2030 Agenda: the DAAD’s wide-ranging work
With the 2030 Agenda and its Sustainable Development Goals (SDGs), the United Nations addresses 17 different topic areas, underscoring in the process the importance of high-quality education in overcoming global challenges. The contribution of higher education and research to sustainable development was recently addressed and the wide-ranging work of the DAAD in this area highlighted at a meeting of experts in Berlin.
Participants in a Thinking Lab at the expert meeting in Berlin wrote down challenges on yellow cartons, with one challenge in particular emerging time and again: How can we succeed in bringing together the different stakeholders, such as universities, aid organisations, political institutions and businesses, in development cooperation projects in the higher education sector? The NoPa (Novas Parcerias/New Partnerships) project was presented as an effective example.
NoPa is a Brazilian-German programme aimed at promoting practical research partnerships. The DAAD has been working with the Deutsche Gesellschaft für internationale Zusammenarbeit (GIZ) GmbH and the Brazilian Ministry of Education’s CAPES Foundation as part of NoPa since 2010. The programme seeks to help create research-based innovations for sustainable development that can be put into practice quickly. Matchmaking events are held to this end, very shortly after the DAAD puts out a tender for cooperation funding. The events bring together representatives from universities, research institutions and businesses, as well as policy-makers and practitioners from the field of development cooperation. The meetings provide them with the opportunity to work on their joint proposals from an early stage. This ensures that the research questions are worded in such a way as to allow the findings to be efficiently put into practice later.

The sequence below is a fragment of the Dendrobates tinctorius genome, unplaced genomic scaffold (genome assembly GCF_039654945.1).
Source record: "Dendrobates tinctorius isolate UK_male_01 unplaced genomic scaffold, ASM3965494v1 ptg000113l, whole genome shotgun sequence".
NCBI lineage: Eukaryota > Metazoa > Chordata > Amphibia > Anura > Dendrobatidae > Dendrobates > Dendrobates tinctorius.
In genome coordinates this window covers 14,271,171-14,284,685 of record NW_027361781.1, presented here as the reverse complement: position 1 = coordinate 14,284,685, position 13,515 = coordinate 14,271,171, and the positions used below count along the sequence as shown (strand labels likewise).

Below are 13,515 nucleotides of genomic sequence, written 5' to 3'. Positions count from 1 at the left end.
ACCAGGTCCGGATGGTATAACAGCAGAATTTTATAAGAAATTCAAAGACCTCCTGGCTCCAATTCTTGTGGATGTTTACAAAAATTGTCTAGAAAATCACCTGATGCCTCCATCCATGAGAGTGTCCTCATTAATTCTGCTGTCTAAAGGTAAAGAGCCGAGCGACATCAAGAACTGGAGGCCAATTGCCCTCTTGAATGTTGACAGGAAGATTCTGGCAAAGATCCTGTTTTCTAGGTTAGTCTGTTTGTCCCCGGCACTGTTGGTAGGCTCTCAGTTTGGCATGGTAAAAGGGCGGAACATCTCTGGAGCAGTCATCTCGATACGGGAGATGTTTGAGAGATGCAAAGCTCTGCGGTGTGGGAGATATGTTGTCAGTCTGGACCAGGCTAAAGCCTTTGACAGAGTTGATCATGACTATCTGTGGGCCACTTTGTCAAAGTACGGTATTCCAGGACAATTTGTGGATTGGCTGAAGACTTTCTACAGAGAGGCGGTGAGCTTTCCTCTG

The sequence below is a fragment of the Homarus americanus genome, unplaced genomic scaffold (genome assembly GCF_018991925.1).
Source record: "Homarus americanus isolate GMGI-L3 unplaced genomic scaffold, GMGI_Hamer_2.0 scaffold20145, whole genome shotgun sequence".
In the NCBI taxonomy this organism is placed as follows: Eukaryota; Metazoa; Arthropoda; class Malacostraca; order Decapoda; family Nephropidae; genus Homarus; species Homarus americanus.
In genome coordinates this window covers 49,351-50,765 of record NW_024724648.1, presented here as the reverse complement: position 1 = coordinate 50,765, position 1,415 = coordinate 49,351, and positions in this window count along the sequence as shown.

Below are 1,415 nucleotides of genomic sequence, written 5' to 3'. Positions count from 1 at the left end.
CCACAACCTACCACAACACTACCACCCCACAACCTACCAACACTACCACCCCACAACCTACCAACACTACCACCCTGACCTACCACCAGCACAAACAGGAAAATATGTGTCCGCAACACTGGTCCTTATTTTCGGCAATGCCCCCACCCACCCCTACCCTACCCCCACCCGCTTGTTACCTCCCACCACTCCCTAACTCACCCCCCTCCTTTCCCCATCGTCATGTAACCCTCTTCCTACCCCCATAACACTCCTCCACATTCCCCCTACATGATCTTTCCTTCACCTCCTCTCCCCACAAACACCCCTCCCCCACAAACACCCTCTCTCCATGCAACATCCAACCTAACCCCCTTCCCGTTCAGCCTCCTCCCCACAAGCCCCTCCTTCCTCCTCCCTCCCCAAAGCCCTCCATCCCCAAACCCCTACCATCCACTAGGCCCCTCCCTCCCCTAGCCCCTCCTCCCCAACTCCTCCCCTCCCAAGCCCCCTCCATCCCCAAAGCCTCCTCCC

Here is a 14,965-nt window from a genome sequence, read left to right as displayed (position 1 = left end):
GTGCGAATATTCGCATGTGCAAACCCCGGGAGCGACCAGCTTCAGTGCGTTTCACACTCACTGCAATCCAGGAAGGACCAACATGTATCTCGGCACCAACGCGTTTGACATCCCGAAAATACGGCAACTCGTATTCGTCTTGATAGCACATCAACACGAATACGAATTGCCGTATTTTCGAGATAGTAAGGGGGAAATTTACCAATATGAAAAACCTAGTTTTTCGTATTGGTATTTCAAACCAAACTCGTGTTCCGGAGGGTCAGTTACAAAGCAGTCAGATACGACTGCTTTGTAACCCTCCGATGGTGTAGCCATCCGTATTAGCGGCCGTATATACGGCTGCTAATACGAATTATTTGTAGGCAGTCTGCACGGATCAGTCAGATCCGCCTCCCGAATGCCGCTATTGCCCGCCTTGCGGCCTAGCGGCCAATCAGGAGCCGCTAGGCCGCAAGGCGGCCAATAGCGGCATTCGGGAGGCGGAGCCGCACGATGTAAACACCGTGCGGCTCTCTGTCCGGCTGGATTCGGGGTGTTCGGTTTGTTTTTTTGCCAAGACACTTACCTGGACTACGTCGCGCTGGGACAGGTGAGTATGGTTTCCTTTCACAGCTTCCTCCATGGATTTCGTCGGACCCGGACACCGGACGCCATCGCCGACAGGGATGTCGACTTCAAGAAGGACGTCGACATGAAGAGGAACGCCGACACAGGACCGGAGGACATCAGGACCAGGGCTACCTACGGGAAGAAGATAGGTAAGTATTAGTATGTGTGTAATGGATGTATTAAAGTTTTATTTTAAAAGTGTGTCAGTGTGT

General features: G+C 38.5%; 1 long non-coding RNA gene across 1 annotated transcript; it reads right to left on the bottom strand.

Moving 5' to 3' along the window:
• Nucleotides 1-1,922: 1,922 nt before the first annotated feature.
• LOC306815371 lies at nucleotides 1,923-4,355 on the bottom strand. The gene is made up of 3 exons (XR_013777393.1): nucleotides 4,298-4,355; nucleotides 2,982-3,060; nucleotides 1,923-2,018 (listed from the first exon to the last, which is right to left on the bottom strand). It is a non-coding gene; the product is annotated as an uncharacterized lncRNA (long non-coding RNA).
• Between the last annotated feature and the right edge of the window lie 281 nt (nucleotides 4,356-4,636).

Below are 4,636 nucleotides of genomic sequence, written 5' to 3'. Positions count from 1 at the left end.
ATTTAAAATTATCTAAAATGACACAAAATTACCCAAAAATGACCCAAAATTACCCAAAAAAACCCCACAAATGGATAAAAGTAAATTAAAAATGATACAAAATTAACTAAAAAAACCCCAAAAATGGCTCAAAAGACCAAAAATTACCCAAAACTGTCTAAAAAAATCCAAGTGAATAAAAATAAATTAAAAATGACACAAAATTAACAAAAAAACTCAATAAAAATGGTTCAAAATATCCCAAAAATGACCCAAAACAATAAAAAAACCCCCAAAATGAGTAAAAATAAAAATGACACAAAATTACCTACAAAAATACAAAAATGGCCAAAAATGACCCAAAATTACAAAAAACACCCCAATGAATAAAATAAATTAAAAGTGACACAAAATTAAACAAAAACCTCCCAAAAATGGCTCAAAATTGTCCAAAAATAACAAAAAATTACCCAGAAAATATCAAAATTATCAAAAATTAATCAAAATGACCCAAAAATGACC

Meeting of international experts
The Thinking Lab, at which NoPa was presented, was part of a conference entitled “Role of Higher Education, Science and New Alliances in the Context of the 2030 Agenda”. This meeting of international experts was organised by the DAAD in cooperation with the German Federal Ministry for Economic Cooperation and Development (BMZ), the Alexander von Humboldt Foundation, GIZ and KfW Development Bank. Held in Berlin on 20 and 21 March, the event saw some 100 specialists, including several representatives from the DAAD, discuss the importance of higher education and research in sustainable development. According to the 2030 Agenda, adopted by the United Nations in 2015, greater consideration should be given to these two areas in order to help achieve the 17 Sustainable Development Goals (SDGs).
Support for young African researchers
In addition to its involvement in cooperation projects such as NoPa, the DAAD carries out many other activities to support achievement of the SDGs. For example, SDG 4 “Ensure inclusive and quality education for all and promote lifelong learning” explicitly includes the granting of additional scholarships for students from the world’s least developed countries. Sub-Saharan Africa especially is seeing rapid growth in student numbers. In Kenya, for instance, the student population rose to over 500,000 between 2010 and 2016, a more than fivefold increase. “This is why it’s so important to train up well qualified university lecturers now,” says Christoph Hansert, Head of the Development Cooperation Section at the DAAD. To this end, the DAAD has already used BMZ funding to grant over 600 additional scholarships to prospective African university lecturers, primarily to finance their training at centres of excellence in Africa.